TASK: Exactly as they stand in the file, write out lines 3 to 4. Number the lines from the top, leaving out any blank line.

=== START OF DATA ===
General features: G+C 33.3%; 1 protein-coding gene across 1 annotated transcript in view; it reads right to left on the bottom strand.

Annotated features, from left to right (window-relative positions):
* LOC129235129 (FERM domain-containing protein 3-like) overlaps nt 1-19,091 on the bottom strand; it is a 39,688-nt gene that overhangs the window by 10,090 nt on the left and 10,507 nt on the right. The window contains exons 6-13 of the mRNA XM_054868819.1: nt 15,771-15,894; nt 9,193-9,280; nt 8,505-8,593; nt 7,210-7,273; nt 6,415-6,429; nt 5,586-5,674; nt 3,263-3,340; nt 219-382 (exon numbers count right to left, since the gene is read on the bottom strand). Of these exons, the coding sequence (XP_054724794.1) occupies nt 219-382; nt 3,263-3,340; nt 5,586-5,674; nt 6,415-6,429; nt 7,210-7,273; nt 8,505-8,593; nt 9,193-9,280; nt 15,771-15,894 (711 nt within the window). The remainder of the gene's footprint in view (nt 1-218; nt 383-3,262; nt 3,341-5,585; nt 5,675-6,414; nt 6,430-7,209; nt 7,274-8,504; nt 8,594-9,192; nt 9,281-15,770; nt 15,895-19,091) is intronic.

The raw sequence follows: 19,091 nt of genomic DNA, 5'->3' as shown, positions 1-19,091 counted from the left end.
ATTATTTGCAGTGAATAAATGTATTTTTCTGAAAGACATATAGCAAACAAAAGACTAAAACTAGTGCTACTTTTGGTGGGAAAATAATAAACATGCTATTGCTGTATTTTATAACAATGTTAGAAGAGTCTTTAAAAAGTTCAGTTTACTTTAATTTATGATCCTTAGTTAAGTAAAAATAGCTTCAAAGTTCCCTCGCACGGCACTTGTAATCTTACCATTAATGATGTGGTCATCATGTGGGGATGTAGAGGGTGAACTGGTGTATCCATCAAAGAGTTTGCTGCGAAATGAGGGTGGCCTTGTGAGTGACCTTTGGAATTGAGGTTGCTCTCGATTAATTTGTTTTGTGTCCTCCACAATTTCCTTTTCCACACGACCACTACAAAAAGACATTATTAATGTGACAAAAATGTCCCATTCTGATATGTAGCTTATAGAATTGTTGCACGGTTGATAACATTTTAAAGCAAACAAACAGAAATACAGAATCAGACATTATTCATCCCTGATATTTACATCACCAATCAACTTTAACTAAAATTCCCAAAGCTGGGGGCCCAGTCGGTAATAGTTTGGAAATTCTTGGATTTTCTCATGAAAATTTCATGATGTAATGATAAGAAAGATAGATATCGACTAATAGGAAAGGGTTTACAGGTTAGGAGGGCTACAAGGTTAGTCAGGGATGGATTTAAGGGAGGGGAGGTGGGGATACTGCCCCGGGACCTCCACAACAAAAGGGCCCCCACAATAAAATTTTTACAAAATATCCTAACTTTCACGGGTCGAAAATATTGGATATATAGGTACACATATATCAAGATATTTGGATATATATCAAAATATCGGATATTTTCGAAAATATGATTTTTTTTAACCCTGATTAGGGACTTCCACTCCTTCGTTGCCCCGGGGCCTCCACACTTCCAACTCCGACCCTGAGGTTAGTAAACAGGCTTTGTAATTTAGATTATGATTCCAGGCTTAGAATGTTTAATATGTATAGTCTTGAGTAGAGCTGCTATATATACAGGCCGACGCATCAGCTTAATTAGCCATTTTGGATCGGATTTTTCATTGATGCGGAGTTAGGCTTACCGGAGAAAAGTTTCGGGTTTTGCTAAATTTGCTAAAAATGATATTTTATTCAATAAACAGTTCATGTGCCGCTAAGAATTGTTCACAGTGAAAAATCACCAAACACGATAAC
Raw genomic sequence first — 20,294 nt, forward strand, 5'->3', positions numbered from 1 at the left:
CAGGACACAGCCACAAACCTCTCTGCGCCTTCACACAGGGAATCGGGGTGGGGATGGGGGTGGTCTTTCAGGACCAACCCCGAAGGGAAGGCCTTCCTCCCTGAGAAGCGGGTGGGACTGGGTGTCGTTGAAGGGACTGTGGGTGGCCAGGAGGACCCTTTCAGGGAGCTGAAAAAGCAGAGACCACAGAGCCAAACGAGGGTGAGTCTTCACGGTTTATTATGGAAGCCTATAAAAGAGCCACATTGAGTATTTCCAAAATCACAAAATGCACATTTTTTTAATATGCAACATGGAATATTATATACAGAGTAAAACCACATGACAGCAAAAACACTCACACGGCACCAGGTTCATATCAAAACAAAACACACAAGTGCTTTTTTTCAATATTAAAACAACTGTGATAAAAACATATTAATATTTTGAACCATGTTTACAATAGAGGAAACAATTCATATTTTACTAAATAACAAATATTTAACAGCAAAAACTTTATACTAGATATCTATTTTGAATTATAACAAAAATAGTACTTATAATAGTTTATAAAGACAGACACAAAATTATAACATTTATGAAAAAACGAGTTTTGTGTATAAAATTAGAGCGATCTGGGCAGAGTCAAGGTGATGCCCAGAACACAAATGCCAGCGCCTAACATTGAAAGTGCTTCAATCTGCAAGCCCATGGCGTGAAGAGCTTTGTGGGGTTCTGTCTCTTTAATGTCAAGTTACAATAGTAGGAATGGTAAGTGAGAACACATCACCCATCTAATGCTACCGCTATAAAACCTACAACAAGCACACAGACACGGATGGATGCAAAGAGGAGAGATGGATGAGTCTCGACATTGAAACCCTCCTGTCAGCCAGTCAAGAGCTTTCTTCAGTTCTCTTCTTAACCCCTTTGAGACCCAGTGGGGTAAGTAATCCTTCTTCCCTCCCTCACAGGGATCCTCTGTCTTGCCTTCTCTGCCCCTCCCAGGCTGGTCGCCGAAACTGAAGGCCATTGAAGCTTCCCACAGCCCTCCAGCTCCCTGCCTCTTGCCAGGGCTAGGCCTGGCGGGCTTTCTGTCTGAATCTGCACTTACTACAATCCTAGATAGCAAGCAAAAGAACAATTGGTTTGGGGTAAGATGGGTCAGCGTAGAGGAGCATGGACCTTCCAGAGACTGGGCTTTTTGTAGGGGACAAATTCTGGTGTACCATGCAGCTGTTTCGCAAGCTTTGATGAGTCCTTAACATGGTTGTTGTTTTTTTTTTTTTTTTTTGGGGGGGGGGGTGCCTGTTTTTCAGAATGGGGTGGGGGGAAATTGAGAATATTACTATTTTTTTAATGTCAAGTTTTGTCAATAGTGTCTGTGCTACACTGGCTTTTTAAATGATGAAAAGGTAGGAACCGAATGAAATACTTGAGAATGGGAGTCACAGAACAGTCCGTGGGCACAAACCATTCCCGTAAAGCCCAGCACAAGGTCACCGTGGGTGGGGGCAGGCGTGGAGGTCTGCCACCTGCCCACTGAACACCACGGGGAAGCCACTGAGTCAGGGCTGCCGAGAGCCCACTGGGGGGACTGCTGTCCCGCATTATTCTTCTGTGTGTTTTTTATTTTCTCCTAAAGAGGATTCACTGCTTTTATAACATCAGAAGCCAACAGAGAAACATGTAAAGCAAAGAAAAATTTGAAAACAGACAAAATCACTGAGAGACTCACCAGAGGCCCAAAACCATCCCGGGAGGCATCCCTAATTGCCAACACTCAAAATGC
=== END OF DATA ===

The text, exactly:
* LOC129235129 (FERM domain-containing protein 3-like) overlaps nt 1-19,091 on the bottom strand; it is a 39,688-nt gene that overhangs the window by 10,090 nt on the left and 10,507 nt on the right. The window contains exons 6-13 of the mRNA XM_054868819.1: nt 15,771-15,894; nt 9,193-9,280; nt 8,505-8,593; nt 7,210-7,273; nt 6,415-6,429; nt 5,586-5,674; nt 3,263-3,340; nt 219-382 (exon numbers count right to left, since the gene is read on the bottom strand). Of these exons, the coding sequence (XP_054724794.1) occupies nt 219-382; nt 3,263-3,340; nt 5,586-5,674; nt 6,415-6,429; nt 7,210-7,273; nt 8,505-8,593; nt 9,193-9,280; nt 15,771-15,894 (711 nt within the window). The remainder of the gene's footprint in view (nt 1-218; nt 383-3,262; nt 3,341-5,585; nt 5,675-6,414; nt 6,430-7,209; nt 7,274-8,504; nt 8,594-9,192; nt 9,281-15,770; nt 15,895-19,091) is intronic.

The raw sequence follows: 19,091 nt of genomic DNA, 5'->3' as shown, positions 1-19,091 counted from the left end.